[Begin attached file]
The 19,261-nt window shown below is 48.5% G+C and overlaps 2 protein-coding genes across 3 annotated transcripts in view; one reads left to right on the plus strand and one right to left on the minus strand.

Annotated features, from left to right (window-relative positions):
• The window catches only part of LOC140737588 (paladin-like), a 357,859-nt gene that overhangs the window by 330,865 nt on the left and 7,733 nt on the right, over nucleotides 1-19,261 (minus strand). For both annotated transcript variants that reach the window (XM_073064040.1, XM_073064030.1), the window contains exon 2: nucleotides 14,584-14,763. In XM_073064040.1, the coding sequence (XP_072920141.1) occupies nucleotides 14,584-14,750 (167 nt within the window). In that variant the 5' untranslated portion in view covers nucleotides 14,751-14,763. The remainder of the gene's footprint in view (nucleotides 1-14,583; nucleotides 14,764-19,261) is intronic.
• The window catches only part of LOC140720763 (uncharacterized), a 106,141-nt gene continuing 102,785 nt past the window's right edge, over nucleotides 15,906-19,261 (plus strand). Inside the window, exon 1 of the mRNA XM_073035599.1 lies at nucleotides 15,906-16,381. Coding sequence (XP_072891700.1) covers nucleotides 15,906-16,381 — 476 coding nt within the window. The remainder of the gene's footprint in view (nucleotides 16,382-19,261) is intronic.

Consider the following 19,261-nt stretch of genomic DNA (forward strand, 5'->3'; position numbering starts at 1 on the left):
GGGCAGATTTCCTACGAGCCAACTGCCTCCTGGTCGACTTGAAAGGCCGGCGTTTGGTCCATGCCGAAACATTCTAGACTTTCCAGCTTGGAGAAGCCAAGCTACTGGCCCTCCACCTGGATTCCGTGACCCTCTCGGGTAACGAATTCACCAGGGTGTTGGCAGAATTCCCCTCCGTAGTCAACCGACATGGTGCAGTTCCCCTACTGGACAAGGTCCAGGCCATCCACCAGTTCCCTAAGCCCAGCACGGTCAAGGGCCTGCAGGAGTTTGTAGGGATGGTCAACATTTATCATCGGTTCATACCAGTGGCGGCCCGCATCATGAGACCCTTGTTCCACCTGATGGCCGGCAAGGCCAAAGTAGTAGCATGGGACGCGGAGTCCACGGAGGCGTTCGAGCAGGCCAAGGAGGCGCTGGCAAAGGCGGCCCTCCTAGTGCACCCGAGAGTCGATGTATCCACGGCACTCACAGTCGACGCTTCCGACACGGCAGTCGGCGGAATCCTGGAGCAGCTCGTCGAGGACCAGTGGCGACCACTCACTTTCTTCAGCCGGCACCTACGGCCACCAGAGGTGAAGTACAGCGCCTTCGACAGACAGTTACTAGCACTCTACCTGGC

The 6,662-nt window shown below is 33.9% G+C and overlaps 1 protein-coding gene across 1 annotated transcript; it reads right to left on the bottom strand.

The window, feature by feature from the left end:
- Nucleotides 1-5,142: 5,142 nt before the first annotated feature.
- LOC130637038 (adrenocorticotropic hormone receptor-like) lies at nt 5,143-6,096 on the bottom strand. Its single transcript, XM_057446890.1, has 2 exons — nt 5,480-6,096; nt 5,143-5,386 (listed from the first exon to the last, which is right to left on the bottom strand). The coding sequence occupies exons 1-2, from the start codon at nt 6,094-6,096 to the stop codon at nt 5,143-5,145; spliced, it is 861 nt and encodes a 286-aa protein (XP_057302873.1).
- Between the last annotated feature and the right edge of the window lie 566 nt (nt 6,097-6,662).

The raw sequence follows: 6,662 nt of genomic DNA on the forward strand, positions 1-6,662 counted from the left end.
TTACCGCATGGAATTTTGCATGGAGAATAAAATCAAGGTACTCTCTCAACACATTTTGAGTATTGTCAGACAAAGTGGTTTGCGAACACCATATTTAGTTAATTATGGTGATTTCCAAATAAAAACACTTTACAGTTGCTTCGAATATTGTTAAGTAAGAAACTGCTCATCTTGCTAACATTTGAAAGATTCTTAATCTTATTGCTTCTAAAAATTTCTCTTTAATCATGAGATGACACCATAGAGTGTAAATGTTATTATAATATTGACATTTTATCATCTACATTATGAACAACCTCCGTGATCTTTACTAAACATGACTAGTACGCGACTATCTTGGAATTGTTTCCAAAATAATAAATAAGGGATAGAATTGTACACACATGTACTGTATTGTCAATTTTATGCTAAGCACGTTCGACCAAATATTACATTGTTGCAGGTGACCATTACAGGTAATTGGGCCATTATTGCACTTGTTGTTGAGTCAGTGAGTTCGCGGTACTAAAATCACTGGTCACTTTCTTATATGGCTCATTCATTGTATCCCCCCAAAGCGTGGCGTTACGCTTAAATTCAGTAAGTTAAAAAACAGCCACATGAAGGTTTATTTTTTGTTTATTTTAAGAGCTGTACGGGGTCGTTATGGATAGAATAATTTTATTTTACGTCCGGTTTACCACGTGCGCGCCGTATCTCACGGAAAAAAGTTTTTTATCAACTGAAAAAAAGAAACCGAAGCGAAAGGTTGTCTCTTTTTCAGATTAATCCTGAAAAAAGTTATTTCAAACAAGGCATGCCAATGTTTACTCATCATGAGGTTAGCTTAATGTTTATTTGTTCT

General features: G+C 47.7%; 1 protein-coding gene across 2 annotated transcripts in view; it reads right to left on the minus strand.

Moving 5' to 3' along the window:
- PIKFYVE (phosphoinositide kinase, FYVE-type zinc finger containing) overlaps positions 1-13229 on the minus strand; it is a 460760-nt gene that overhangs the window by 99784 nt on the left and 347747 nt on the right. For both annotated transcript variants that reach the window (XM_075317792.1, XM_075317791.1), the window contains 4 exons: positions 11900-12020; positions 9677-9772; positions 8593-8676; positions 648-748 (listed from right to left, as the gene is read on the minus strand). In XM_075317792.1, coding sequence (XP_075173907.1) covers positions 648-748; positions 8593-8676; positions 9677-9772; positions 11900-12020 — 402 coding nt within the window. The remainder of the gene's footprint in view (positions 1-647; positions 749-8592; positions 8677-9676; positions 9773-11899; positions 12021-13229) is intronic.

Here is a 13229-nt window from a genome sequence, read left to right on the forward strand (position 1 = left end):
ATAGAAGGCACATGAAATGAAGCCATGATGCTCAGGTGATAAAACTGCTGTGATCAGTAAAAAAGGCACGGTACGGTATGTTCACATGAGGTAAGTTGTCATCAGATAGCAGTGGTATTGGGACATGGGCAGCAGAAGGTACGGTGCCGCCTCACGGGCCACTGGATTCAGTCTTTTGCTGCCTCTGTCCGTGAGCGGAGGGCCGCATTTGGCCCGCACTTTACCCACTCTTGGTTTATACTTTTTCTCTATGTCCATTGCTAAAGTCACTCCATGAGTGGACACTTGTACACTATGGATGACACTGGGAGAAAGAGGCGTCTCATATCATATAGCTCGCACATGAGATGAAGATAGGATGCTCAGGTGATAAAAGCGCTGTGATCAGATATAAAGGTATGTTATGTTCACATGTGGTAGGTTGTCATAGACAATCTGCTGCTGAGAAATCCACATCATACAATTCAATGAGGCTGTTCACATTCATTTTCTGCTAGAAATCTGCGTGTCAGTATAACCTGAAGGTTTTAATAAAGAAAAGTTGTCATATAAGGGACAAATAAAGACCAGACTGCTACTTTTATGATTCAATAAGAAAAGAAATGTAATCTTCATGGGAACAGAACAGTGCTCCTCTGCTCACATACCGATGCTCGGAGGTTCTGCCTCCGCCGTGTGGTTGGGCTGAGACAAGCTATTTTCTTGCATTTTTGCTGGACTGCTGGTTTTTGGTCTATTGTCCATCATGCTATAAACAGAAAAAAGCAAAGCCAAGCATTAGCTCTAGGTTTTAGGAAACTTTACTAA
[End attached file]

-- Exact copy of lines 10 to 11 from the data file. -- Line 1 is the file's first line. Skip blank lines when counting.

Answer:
- LOC130637038 (adrenocorticotropic hormone receptor-like) lies at nt 5,143-6,096 on the bottom strand. Its single transcript, XM_057446890.1, has 2 exons — nt 5,480-6,096; nt 5,143-5,386 (listed from the first exon to the last, which is right to left on the bottom strand). The coding sequence occupies exons 1-2, from the start codon at nt 6,094-6,096 to the stop codon at nt 5,143-5,145; spliced, it is 861 nt and encodes a 286-aa protein (XP_057302873.1).
- Between the last annotated feature and the right edge of the window lie 566 nt (nt 6,097-6,662).